David J. Ryder at the hearing regarding his nomination to be the 39th Director of the U.S. Mint
With the gaveling in the second session of the 115th Congress, the Senate
allows the inaction to the nomination of David Ryder to be the next Director of the U.S. Mint
to end without a vote.
Officially, Ryder’s nomination was “[returned] to the President under the provisions of Senate Rule XXXI, paragraph 6 of the Standing Rules of the Senate.”
Senate Rule XXXI, paragraph 6 states:
Nominations neither confirmed nor rejected during the session at which they are made shall not be acted upon at any succeeding session without being again made to the Senate by the President; and if the Senate shall adjourn or take a recess for more than thirty days, all nominations pending and not finally acted upon at the time of taking such adjournment or recess shall be returned by the Secretary to the President, and shall not again be considered unless they shall again be made to the Senate by the President.
However, according to the Congressional Research Service (CRS Report RL31980):
The Senate can, however, waive this rule by unanimous consent, and it often does to allow nominations to remain “in status quo” between the first and second sessions of a Congress or during a long recess. The majority leader or his designee also may exempt specific nominees by name from the unanimous consent agreement, allowing them to be returned during the recess or adjournment.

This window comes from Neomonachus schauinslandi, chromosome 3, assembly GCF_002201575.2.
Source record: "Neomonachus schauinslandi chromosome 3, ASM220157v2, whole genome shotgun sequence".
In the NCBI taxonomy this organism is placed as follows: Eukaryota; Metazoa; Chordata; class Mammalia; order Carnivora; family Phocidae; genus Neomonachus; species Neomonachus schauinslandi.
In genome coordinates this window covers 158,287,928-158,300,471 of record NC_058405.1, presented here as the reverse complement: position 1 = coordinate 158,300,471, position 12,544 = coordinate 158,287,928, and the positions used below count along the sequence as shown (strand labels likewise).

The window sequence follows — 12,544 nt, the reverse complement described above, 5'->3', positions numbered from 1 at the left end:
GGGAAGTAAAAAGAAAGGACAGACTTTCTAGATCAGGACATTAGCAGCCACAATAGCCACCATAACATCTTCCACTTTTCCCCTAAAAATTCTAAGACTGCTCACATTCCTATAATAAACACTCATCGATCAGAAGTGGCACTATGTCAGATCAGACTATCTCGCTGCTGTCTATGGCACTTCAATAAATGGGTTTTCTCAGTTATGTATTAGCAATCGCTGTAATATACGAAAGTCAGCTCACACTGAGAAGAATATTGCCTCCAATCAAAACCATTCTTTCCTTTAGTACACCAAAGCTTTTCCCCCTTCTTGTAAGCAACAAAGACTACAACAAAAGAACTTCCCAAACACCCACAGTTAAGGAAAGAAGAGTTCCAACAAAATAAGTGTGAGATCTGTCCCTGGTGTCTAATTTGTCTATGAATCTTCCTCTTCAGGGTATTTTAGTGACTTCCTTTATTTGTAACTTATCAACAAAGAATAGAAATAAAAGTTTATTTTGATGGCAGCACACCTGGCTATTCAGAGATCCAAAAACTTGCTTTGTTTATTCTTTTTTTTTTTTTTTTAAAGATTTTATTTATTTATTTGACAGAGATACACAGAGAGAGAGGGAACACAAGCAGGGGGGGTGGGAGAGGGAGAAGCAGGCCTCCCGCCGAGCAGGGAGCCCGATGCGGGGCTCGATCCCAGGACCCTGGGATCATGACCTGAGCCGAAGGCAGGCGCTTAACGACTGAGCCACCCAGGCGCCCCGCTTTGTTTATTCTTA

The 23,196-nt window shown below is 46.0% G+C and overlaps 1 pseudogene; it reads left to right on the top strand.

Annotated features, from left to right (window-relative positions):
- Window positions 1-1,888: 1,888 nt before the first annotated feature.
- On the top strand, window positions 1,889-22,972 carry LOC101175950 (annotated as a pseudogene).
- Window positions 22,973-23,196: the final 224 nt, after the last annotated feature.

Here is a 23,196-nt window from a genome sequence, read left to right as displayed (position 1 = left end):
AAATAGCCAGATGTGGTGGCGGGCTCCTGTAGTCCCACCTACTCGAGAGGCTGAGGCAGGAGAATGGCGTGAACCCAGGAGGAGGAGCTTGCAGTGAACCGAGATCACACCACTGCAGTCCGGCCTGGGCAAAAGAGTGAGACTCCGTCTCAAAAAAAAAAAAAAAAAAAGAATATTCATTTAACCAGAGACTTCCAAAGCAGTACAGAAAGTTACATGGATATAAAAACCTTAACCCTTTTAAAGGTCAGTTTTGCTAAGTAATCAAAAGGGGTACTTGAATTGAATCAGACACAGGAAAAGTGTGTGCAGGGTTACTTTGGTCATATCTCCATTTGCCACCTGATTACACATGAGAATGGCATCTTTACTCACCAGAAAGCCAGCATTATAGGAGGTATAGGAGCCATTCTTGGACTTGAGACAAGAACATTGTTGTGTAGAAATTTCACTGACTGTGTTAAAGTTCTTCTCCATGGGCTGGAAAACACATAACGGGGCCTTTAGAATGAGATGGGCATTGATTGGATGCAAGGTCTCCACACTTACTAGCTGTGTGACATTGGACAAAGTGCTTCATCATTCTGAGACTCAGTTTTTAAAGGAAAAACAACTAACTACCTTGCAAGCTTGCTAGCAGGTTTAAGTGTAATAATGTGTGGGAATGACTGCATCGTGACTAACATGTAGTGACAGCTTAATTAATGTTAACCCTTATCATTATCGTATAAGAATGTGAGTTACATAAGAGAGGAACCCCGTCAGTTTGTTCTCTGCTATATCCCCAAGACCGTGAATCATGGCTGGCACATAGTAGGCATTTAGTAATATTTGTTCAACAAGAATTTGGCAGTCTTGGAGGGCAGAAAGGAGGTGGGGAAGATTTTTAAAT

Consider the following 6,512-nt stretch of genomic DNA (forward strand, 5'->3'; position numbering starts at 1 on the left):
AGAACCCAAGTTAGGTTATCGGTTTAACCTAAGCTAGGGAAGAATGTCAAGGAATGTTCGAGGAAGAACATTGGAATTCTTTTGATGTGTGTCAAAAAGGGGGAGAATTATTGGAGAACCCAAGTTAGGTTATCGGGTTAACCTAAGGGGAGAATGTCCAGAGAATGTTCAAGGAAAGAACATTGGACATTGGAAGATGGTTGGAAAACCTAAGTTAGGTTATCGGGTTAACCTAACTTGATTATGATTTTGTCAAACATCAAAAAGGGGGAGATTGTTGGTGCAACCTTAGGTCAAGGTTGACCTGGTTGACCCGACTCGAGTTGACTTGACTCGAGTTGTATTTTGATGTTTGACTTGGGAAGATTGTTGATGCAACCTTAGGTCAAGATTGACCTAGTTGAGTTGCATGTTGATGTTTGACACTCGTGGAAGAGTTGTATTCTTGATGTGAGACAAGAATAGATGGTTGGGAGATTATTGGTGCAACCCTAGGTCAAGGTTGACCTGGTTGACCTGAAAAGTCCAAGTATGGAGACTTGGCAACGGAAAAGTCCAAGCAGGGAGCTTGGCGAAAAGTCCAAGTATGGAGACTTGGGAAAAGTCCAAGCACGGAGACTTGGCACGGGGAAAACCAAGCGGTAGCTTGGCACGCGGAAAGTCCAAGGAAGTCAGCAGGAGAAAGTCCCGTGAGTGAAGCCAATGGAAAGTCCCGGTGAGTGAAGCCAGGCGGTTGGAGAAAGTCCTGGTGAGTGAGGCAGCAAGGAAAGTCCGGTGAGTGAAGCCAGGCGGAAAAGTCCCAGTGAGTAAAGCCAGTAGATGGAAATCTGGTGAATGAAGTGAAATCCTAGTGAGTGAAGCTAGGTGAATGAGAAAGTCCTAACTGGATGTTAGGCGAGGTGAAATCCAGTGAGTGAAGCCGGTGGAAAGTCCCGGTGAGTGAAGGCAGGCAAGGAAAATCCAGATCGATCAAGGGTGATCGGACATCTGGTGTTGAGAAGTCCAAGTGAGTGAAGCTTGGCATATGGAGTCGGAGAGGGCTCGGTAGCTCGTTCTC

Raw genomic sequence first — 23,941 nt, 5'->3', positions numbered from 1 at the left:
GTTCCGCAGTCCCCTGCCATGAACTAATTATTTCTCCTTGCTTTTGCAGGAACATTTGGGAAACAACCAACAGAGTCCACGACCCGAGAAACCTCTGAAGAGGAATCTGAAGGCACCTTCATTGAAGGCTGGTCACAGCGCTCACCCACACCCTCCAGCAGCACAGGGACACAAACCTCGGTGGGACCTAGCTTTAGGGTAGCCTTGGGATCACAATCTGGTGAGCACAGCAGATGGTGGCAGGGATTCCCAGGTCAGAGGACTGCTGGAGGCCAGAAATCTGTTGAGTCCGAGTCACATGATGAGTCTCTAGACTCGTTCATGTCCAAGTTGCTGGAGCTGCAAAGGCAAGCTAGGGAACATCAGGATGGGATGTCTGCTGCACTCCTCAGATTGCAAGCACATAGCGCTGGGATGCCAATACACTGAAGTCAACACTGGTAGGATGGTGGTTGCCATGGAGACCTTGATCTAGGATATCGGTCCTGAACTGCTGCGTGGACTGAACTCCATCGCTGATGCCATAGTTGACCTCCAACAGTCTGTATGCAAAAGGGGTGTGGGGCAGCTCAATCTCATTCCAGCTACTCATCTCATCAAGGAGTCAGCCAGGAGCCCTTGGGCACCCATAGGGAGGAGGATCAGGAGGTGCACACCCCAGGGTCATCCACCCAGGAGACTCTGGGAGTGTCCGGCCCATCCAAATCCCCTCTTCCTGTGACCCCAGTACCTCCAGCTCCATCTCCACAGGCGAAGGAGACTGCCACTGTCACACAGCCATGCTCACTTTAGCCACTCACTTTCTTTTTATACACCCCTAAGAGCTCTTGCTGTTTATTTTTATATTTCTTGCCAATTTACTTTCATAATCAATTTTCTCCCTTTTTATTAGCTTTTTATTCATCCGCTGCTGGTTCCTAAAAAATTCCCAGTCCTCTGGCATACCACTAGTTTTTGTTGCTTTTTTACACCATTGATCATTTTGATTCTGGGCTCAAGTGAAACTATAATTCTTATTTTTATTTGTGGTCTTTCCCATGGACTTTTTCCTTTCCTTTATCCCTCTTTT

Senate Majority Leader Mitch McConnell (R-KY)
Since the Senate calendars are controlled the Majority Leader, Mitch McConnell (R-KY) allowed the nomination to be silently rejected by not exercising his power to exempt Ryder from Senate Rule XXXI, paragraph 6.
There should be no reason to reject Ryder’s nomination. Aside from being previously confirmed by the Senate, there was no issue with Ryder’s confirmation hearing. In fact, his hearing was considered a pro forma session because of his past experience with the U.S. Mint and commercial Secure Products, a company focused on developing anti-counterfeiting solutions for currency and branded products.
This is clearly a political move by McConnell who has his issues with the president while polls show the popularity of both men is declining. McConnell may be trying to calculate what it will take to hold the Senate this November in an election that is seen to be potentially contentious. McConnell ask has to consider that his term is up in 2020. If he does not retire, he would have to run alongside the president. It might help McConnell to poke the president in the eye when he has the chance.
It has been seven years since Edmund Moy resigned as Director of the U.S. Mint. Since January 2011, there have been three nominations that the Senate has not considered (Bibiana Boerio & Rhett Jeppson by Obama and currently Ryder). At this rate, will anyone accept a nomination given the Senate’s record of inaction? Or will the U.S. Mint have to accept a less than optimal candidate because nobody else will take the job?
Gallery of Rejected Nominees to be Director of the U.S. Mint
Bibiana Boerio was nominated in Sept 2010 but never acted on by the Senate.
Rhett Jeppson was nominated in July 2015 and even had a hearing, but his nomination was not acted on in the Senate.
David J. Ryder, Director of the U.S. Mint.
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